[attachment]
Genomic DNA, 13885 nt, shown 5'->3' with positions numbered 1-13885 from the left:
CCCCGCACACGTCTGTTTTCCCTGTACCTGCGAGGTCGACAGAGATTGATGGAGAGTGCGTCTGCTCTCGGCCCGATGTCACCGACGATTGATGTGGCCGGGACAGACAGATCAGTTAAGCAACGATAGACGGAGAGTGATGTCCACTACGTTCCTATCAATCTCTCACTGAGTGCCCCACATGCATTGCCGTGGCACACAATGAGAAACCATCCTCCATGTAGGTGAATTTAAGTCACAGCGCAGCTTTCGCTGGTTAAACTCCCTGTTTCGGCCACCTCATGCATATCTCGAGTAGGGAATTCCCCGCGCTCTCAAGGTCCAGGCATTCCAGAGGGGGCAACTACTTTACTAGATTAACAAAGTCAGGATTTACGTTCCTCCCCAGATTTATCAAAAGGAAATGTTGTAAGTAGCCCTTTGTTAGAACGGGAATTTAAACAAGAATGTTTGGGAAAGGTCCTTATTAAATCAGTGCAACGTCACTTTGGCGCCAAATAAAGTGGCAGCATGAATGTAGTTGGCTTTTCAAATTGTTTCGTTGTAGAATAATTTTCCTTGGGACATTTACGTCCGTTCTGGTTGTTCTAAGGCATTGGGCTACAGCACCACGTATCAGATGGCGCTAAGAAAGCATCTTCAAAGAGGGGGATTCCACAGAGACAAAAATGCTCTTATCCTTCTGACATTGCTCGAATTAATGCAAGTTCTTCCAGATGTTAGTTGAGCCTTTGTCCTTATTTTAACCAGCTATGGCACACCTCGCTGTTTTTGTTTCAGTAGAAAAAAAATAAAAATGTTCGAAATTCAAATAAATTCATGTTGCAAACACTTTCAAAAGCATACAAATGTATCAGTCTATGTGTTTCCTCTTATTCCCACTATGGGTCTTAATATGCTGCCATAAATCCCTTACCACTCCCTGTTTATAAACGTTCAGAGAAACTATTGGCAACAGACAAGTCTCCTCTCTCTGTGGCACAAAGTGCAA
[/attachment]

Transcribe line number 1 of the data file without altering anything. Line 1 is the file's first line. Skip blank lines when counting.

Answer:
Genomic DNA, 13885 nt, shown 5'->3' with positions numbered 1-13885 from the left: